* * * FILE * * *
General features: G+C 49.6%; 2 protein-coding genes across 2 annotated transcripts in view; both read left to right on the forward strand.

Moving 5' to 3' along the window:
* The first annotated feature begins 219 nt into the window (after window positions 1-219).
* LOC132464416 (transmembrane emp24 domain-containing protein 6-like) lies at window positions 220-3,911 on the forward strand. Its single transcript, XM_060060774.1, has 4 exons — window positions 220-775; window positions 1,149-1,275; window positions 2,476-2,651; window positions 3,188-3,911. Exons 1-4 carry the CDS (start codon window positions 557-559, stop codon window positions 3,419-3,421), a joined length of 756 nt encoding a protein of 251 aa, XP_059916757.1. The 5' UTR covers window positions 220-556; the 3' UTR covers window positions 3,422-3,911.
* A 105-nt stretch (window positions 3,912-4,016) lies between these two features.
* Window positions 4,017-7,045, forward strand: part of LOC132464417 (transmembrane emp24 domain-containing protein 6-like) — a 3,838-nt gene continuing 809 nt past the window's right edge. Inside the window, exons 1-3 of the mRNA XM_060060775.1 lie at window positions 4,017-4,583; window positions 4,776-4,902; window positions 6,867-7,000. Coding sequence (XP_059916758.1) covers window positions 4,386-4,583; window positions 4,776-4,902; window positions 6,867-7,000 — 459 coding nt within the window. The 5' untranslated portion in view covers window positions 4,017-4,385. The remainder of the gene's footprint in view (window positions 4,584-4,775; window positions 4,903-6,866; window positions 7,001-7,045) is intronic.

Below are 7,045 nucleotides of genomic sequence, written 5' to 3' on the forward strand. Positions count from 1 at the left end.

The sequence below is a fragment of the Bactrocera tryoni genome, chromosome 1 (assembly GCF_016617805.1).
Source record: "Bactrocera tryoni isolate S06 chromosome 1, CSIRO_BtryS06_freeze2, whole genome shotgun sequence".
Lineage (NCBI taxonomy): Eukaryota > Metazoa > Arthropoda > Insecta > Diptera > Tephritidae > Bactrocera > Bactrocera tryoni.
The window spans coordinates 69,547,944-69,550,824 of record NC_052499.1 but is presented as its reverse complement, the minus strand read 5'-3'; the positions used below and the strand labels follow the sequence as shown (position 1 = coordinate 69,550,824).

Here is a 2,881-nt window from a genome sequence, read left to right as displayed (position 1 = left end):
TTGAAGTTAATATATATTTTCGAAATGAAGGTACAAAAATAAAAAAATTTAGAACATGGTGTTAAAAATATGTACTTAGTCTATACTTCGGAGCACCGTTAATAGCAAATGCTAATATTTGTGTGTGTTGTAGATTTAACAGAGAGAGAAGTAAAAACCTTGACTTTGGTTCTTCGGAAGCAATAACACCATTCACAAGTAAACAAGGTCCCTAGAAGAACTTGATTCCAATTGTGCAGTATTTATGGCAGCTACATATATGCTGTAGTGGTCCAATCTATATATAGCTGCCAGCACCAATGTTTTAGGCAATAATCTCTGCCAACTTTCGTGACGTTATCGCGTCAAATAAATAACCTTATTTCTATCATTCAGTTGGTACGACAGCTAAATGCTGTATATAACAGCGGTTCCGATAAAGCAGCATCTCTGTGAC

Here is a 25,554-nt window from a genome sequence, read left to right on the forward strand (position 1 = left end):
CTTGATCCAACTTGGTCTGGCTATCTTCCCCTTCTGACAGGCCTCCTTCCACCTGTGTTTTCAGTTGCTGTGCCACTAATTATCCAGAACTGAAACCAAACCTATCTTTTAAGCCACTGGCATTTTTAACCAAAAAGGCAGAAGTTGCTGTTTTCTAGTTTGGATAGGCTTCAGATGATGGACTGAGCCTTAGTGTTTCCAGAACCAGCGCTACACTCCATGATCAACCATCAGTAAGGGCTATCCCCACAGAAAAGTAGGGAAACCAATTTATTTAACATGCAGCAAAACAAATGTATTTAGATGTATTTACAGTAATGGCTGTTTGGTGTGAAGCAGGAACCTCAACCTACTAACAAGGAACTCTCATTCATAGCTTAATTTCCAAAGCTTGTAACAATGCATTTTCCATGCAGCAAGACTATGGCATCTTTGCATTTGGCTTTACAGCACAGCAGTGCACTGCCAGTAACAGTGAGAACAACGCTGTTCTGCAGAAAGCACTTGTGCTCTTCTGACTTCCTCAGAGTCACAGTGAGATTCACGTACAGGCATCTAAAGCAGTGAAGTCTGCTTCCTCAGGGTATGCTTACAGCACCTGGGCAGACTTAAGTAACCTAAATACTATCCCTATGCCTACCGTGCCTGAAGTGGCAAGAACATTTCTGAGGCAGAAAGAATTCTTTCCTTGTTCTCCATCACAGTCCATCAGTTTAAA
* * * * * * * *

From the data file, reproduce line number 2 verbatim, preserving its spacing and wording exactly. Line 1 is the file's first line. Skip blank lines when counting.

Moving 5' to 3' along the window: